Are you sure you want to buy this material for

0 Karma

Buy Material

BOOM! Enjoy Your Free Notes!

We've added these Notes to your profile, click here to view them now.


You're already Subscribed!

Looks like you've already subscribed to StudySoup, you won't need to purchase another subscription to get this material. To access this material simply click 'View Full Document'

Why people love StudySoup

Bentley McCaw University of Florida

"I was shooting for a perfect 4.0 GPA this semester. Having StudySoup as a study aid was critical to helping me achieve my goal...and I nailed it!"

Allison Fischer University of Alabama

"I signed up to be an Elite Notetaker with 2 of my sorority sisters this semester. We just posted our notes weekly and were each making over $600 per month. I LOVE StudySoup!"

Steve Martinelli UC Los Angeles

"There's no way I would have passed my Organic Chemistry class this semester without the notes and study guides I got from StudySoup."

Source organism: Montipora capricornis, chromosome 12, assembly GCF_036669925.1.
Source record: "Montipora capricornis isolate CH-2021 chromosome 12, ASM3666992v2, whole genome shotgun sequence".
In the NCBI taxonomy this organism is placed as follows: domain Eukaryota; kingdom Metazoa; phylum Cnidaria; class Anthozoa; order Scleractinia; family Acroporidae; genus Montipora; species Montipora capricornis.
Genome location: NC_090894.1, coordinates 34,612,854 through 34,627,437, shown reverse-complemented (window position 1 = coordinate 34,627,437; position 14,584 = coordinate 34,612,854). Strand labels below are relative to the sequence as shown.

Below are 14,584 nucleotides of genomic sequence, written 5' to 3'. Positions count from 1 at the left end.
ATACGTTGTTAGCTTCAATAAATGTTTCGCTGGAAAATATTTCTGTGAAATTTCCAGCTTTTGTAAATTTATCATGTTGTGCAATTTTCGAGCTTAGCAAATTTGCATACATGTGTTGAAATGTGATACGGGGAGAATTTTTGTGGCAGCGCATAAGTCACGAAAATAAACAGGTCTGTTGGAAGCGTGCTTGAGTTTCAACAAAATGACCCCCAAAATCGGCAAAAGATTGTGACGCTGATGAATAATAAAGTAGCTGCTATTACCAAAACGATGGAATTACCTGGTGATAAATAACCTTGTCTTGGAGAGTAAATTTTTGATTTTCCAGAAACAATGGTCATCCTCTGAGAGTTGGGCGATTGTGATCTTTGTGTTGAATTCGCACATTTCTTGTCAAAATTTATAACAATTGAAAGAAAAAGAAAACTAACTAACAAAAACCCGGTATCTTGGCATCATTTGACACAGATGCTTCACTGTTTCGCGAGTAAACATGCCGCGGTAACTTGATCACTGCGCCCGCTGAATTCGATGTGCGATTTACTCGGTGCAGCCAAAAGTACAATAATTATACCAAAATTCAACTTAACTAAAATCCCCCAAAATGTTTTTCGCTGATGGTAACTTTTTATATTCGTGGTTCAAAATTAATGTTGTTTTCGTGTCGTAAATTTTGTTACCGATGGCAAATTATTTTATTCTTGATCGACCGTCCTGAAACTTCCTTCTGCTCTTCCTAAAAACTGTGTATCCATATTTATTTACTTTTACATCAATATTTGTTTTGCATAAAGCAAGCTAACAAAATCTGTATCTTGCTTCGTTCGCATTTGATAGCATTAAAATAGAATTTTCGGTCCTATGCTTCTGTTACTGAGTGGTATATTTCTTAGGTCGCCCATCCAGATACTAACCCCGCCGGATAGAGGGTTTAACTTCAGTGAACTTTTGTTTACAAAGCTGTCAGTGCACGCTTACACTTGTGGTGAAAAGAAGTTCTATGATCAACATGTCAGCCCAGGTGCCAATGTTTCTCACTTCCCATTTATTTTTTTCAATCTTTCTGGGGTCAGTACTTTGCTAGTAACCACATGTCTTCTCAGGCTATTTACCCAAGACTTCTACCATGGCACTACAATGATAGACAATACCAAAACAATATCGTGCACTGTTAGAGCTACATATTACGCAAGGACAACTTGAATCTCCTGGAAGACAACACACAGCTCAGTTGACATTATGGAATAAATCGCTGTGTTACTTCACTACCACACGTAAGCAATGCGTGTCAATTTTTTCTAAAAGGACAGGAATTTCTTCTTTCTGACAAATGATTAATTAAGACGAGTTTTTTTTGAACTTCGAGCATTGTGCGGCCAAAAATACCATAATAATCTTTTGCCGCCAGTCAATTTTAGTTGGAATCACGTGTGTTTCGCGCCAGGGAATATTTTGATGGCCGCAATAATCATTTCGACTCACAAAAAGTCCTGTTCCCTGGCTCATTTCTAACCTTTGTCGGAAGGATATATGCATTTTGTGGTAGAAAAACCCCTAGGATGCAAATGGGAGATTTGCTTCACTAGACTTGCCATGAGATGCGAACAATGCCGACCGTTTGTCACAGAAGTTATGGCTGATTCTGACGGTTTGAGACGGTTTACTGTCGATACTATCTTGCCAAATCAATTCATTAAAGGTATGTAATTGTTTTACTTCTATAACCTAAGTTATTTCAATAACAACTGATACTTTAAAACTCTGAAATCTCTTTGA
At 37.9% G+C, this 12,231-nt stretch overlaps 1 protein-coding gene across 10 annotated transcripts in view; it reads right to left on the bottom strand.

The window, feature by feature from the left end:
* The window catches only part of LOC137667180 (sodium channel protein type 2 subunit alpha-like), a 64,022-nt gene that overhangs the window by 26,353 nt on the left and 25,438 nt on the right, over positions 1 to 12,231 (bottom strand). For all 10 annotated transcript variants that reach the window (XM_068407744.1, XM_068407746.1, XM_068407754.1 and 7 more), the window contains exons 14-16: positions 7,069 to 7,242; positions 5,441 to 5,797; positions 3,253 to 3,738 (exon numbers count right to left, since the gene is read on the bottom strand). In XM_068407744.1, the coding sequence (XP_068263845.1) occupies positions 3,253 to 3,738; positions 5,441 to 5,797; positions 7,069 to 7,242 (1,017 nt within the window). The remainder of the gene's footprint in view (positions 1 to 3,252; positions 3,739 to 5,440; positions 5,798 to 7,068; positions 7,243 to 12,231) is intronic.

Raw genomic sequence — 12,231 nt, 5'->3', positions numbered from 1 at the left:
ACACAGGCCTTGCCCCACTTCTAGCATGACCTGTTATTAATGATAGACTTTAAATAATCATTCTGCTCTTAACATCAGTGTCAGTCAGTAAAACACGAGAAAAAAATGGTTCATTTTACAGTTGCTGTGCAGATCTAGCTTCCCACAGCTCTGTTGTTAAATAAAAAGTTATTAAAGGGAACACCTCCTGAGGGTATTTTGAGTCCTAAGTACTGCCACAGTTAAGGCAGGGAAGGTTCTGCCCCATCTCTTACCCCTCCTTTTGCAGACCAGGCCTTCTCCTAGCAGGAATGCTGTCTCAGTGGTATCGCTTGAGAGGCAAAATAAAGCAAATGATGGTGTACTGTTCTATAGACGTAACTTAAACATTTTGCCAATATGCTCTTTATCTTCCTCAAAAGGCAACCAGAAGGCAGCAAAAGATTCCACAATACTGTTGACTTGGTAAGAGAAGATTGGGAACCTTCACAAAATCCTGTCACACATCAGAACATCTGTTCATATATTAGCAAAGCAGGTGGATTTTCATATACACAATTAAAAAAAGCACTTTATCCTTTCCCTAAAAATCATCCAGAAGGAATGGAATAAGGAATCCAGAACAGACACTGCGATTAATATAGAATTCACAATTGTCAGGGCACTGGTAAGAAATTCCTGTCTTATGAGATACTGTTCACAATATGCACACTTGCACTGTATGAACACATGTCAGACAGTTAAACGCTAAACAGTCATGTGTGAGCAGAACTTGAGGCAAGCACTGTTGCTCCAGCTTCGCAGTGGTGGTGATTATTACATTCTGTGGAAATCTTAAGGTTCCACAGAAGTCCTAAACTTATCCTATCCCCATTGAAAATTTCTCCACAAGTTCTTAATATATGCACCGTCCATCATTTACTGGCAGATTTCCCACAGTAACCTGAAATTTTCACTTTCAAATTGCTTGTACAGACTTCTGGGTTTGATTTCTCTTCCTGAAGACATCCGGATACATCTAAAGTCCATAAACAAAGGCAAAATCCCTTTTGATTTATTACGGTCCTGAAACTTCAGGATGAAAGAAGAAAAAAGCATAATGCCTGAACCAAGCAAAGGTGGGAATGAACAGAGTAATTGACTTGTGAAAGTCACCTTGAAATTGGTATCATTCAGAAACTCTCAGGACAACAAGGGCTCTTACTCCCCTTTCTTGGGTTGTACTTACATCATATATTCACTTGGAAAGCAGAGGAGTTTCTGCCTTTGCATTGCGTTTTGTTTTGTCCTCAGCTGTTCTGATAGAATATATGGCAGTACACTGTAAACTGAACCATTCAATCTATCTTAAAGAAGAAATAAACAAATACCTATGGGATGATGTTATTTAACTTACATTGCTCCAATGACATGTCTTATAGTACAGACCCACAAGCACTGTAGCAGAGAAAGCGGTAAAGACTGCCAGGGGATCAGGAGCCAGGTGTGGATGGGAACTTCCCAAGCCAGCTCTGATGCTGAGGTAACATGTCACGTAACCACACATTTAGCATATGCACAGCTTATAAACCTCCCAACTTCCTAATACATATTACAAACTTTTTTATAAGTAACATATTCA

"Their 'Elite Notetakers' are making over $1,200/month in sales by creating high quality content that helps their classmates in a time of need."

Become an Elite Notetaker and start selling your notes online!

Refund Policy


All subscriptions to StudySoup are paid in full at the time of subscribing. To change your credit card information or to cancel your subscription, go to "Edit Settings". All credit card information will be available there. If you should decide to cancel your subscription, it will continue to be valid until the next payment period, as all payments for the current period were made in advance. For special circumstances, please email


StudySoup has more than 1 million course-specific study resources to help students study smarter. If you’re having trouble finding what you’re looking for, our customer support team can help you find what you need! Feel free to contact them here:

Recurring Subscriptions: If you have canceled your recurring subscription on the day of renewal and have not downloaded any documents, you may request a refund by submitting an email to

Satisfaction Guarantee: If you’re not satisfied with your subscription, you can contact us for further help. Contact must be made within 3 business days of your subscription purchase and your refund request will be subject for review.

Please Note: Refunds can never be provided more than 30 days after the initial purchase date regardless of your activity on the site.